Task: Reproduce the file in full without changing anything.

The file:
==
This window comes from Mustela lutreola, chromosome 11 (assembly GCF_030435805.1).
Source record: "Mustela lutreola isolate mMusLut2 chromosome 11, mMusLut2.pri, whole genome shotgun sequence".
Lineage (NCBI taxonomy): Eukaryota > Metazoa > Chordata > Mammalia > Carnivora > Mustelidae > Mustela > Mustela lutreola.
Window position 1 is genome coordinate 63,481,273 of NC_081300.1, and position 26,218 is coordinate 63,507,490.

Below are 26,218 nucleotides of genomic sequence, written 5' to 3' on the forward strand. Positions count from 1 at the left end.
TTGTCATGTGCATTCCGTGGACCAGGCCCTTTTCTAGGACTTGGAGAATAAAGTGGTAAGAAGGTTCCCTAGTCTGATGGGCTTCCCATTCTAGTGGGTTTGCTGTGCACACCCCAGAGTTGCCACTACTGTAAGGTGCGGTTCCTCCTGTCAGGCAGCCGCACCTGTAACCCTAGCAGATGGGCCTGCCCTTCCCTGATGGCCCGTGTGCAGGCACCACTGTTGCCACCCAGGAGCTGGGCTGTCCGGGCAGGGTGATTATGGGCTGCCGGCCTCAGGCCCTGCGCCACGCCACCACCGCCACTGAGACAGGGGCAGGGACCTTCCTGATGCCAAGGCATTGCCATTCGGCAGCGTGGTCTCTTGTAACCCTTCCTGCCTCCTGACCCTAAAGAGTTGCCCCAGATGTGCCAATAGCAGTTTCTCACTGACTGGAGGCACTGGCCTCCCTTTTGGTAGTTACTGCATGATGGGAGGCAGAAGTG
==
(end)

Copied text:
This window comes from Mustela lutreola, chromosome 11 (assembly GCF_030435805.1).
Source record: "Mustela lutreola isolate mMusLut2 chromosome 11, mMusLut2.pri, whole genome shotgun sequence".
Lineage (NCBI taxonomy): Eukaryota > Metazoa > Chordata > Mammalia > Carnivora > Mustelidae > Mustela > Mustela lutreola.
Window position 1 is genome coordinate 63,481,273 of NC_081300.1, and position 26,218 is coordinate 63,507,490.

Below are 26,218 nucleotides of genomic sequence, written 5' to 3' on the forward strand. Positions count from 1 at the left end.
TTGTCATGTGCATTCCGTGGACCAGGCCCTTTTCTAGGACTTGGAGAATAAAGTGGTAAGAAGGTTCCCTAGTCTGATGGGCTTCCCATTCTAGTGGGTTTGCTGTGCACACCCCAGAGTTGCCACTACTGTAAGGTGCGGTTCCTCCTGTCAGGCAGCCGCACCTGTAACCCTAGCAGATGGGCCTGCCCTTCCCTGATGGCCCGTGTGCAGGCACCACTGTTGCCACCCAGGAGCTGGGCTGTCCGGGCAGGGTGATTATGGGCTGCCGGCCTCAGGCCCTGCGCCACGCCACCACCGCCACTGAGACAGGGGCAGGGACCTTCCTGATGCCAAGGCATTGCCATTCGGCAGCGTGGTCTCTTGTAACCCTTCCTGCCTCCTGACCCTAAAGAGTTGCCCCAGATGTGCCAATAGCAGTTTCTCACTGACTGGAGGCACTGGCCTCCCTTTTGGTAGTTACTGCATGATGGGAGGCAGAAGTG